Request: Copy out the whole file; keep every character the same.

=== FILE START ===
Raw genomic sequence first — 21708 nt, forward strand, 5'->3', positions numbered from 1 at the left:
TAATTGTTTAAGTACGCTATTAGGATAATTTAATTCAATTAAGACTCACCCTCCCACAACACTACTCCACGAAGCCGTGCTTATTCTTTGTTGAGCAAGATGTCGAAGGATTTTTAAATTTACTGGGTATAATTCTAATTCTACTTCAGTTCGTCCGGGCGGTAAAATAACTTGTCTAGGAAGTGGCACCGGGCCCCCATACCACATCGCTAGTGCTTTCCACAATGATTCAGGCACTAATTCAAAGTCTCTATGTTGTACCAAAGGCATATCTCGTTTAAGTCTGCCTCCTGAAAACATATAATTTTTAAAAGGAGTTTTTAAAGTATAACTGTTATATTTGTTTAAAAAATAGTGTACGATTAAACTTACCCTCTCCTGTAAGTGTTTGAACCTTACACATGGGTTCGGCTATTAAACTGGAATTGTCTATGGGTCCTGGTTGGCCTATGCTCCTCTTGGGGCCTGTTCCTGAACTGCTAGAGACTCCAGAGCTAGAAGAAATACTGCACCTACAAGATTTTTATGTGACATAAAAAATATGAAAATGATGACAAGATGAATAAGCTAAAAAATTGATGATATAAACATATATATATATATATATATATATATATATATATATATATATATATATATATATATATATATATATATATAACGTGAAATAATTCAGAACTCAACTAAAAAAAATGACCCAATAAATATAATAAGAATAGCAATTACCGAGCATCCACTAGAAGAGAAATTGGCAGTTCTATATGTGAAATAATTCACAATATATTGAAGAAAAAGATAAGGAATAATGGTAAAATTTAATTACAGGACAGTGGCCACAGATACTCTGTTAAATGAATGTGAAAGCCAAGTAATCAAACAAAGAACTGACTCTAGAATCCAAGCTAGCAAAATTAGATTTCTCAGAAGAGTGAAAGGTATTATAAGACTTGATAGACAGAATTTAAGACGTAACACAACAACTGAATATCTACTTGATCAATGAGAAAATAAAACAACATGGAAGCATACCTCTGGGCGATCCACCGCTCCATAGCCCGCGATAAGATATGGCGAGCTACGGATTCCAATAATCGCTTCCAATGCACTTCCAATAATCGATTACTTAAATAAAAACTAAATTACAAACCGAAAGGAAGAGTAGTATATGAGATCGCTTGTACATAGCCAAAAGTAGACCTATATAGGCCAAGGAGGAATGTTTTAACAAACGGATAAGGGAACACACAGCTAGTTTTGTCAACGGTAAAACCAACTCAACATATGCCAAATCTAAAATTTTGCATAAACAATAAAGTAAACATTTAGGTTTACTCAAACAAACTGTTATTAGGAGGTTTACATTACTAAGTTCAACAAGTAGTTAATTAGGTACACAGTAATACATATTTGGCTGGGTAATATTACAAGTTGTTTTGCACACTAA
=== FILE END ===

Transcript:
Raw genomic sequence first — 21708 nt, forward strand, 5'->3', positions numbered from 1 at the left:
TAATTGTTTAAGTACGCTATTAGGATAATTTAATTCAATTAAGACTCACCCTCCCACAACACTACTCCACGAAGCCGTGCTTATTCTTTGTTGAGCAAGATGTCGAAGGATTTTTAAATTTACTGGGTATAATTCTAATTCTACTTCAGTTCGTCCGGGCGGTAAAATAACTTGTCTAGGAAGTGGCACCGGGCCCCCATACCACATCGCTAGTGCTTTCCACAATGATTCAGGCACTAATTCAAAGTCTCTATGTTGTACCAAAGGCATATCTCGTTTAAGTCTGCCTCCTGAAAACATATAATTTTTAAAAGGAGTTTTTAAAGTATAACTGTTATATTTGTTTAAAAAATAGTGTACGATTAAACTTACCCTCTCCTGTAAGTGTTTGAACCTTACACATGGGTTCGGCTATTAAACTGGAATTGTCTATGGGTCCTGGTTGGCCTATGCTCCTCTTGGGGCCTGTTCCTGAACTGCTAGAGACTCCAGAGCTAGAAGAAATACTGCACCTACAAGATTTTTATGTGACATAAAAAATATGAAAATGATGACAAGATGAATAAGCTAAAAAATTGATGATATAAACATATATATATATATATATATATATATATATATATATATATATATATATATATATATATATATATATATATAACGTGAAATAATTCAGAACTCAACTAAAAAAAATGACCCAATAAATATAATAAGAATAGCAATTACCGAGCATCCACTAGAAGAGAAATTGGCAGTTCTATATGTGAAATAATTCACAATATATTGAAGAAAAAGATAAGGAATAATGGTAAAATTTAATTACAGGACAGTGGCCACAGATACTCTGTTAAATGAATGTGAAAGCCAAGTAATCAAACAAAGAACTGACTCTAGAATCCAAGCTAGCAAAATTAGATTTCTCAGAAGAGTGAAAGGTATTATAAGACTTGATAGACAGAATTTAAGACGTAACACAACAACTGAATATCTACTTGATCAATGAGAAAATAAAACAACATGGAAGCATACCTCTGGGCGATCCACCGCTCCATAGCCCGCGATAAGATATGGCGAGCTACGGATTCCAATAATCGCTTCCAATGCACTTCCAATAATCGATTACTTAAATAAAAACTAAATTACAAACCGAAAGGAAGAGTAGTATATGAGATCGCTTGTACATAGCCAAAAGTAGACCTATATAGGCCAAGGAGGAATGTTTTAACAAACGGATAAGGGAACACACAGCTAGTTTTGTCAACGGTAAAACCAACTCAACATATGCCAAATCTAAAATTTTGCATAAACAATAAAGTAAACATTTAGGTTTACTCAAACAAACTGTTATTAGGAGGTTTACATTACTAAGTTCAACAAGTAGTTAATTAGGTACACAGTAATACATATTTGGCTGGGTAATATTACAAGTTGTTTTGCACACTAA